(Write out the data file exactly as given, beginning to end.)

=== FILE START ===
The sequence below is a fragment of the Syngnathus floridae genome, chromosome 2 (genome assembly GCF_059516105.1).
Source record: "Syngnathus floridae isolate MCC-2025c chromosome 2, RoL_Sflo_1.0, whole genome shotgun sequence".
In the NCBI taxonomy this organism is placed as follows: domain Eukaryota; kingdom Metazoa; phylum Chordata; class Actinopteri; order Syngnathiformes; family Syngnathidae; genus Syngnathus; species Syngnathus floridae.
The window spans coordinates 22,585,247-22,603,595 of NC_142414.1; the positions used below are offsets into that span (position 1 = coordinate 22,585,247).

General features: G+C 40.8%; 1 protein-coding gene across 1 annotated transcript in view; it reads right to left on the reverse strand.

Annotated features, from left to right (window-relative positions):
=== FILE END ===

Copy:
The sequence below is a fragment of the Syngnathus floridae genome, chromosome 2 (genome assembly GCF_059516105.1).
Source record: "Syngnathus floridae isolate MCC-2025c chromosome 2, RoL_Sflo_1.0, whole genome shotgun sequence".
In the NCBI taxonomy this organism is placed as follows: domain Eukaryota; kingdom Metazoa; phylum Chordata; class Actinopteri; order Syngnathiformes; family Syngnathidae; genus Syngnathus; species Syngnathus floridae.
The window spans coordinates 22,585,247-22,603,595 of NC_142414.1; the positions used below are offsets into that span (position 1 = coordinate 22,585,247).

General features: G+C 40.8%; 1 protein-coding gene across 1 annotated transcript in view; it reads right to left on the reverse strand.

Annotated features, from left to right (window-relative positions):